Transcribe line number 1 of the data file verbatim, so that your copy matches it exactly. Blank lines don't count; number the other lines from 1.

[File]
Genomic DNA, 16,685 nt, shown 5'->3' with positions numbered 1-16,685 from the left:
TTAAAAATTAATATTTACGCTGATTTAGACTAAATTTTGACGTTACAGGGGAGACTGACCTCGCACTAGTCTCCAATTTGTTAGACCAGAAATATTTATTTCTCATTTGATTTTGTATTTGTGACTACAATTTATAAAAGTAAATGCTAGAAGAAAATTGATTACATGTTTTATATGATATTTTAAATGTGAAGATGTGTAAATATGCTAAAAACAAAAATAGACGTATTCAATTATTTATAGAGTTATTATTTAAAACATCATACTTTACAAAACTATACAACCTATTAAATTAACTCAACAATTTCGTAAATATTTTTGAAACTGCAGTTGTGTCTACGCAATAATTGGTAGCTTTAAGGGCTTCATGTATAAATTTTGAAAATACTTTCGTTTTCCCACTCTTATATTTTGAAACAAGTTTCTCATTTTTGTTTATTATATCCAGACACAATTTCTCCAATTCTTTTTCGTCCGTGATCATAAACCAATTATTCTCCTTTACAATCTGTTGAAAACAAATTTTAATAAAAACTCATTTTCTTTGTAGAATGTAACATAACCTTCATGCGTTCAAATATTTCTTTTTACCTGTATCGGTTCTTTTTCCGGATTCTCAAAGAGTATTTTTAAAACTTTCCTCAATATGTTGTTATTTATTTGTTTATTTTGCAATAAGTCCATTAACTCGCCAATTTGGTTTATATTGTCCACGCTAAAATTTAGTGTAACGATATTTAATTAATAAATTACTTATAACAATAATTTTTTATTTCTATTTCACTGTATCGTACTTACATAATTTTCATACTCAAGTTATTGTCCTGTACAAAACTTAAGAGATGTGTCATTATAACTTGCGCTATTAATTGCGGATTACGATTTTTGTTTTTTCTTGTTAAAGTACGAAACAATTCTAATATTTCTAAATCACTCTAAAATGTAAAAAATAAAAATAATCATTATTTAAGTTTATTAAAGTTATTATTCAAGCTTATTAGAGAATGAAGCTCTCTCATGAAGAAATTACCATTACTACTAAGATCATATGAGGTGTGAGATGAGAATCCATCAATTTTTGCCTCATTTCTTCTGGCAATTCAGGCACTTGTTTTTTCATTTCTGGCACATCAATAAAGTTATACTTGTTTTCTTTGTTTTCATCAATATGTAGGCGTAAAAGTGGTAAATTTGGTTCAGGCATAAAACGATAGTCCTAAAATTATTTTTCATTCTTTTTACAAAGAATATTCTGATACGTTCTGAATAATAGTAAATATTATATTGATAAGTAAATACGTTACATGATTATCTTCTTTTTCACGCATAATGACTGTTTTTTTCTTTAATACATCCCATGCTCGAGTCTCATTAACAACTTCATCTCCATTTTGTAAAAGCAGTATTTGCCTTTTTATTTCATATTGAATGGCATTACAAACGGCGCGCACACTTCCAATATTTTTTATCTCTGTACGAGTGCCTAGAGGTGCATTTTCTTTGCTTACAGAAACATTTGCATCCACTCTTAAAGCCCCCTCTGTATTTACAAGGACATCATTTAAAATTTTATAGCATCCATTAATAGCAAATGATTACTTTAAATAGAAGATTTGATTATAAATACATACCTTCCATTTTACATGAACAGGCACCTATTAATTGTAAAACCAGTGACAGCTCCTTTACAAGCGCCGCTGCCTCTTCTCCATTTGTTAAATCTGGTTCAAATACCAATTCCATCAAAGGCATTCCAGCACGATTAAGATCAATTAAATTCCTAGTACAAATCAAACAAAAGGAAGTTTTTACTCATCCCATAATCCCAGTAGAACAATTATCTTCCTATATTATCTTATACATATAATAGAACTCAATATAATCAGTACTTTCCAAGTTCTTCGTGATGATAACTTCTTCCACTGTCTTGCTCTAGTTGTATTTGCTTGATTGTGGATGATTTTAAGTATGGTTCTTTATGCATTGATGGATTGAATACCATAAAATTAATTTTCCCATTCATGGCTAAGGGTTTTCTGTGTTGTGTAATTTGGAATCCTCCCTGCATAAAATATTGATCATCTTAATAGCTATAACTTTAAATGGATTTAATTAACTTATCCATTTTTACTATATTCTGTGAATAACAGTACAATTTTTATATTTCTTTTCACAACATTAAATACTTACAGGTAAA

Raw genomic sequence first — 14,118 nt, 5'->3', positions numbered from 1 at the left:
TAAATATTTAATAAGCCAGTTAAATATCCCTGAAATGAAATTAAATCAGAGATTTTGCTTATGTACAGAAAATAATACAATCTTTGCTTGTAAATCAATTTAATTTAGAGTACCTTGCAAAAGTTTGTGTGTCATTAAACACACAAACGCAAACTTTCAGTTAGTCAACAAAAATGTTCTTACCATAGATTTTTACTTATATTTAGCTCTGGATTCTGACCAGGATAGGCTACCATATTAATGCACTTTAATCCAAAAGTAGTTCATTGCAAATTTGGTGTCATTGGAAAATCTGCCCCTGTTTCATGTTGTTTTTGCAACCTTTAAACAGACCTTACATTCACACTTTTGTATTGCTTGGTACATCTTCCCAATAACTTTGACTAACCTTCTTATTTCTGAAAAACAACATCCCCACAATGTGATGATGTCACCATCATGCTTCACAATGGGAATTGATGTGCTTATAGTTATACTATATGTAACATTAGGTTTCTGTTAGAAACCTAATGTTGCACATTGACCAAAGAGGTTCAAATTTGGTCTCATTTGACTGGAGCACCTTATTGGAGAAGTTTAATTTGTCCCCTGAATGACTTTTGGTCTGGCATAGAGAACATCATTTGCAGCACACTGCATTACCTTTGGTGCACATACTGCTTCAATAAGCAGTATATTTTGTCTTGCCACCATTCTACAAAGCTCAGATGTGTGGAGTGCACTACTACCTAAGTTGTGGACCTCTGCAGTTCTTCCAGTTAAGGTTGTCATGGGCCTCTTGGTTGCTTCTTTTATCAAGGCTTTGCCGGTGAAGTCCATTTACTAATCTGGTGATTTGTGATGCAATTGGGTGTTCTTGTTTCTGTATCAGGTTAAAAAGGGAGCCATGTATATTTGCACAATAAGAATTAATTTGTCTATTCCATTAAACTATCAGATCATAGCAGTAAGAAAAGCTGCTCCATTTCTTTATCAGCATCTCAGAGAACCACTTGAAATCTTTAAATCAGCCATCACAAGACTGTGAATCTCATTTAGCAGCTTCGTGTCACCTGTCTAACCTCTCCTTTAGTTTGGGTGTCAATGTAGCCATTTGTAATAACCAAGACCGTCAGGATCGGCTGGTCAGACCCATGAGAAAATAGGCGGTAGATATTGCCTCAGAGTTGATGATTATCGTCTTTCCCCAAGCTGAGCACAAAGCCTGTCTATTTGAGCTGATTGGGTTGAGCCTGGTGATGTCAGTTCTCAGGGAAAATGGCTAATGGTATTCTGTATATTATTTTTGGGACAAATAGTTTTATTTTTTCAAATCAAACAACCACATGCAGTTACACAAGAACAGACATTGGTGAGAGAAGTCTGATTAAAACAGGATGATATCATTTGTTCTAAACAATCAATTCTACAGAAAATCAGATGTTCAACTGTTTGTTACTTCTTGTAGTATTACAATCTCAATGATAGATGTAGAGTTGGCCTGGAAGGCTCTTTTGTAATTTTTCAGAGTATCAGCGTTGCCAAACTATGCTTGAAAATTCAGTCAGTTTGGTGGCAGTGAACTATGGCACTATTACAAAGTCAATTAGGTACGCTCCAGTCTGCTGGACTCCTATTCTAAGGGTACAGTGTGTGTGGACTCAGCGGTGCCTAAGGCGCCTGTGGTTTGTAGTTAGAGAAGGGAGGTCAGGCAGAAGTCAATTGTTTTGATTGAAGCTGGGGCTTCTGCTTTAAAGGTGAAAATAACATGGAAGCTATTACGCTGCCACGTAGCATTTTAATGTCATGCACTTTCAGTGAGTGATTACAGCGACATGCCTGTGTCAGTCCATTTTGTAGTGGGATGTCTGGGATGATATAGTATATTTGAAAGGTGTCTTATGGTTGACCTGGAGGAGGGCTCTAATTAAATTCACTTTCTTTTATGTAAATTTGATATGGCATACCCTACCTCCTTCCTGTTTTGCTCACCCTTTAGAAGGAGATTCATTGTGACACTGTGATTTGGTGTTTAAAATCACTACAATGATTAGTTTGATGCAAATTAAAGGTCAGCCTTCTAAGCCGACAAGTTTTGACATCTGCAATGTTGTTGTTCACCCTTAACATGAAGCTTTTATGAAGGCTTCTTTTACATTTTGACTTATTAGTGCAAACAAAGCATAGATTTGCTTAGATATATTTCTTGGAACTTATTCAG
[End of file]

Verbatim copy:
Genomic DNA, 16,685 nt, shown 5'->3' with positions numbered 1-16,685 from the left: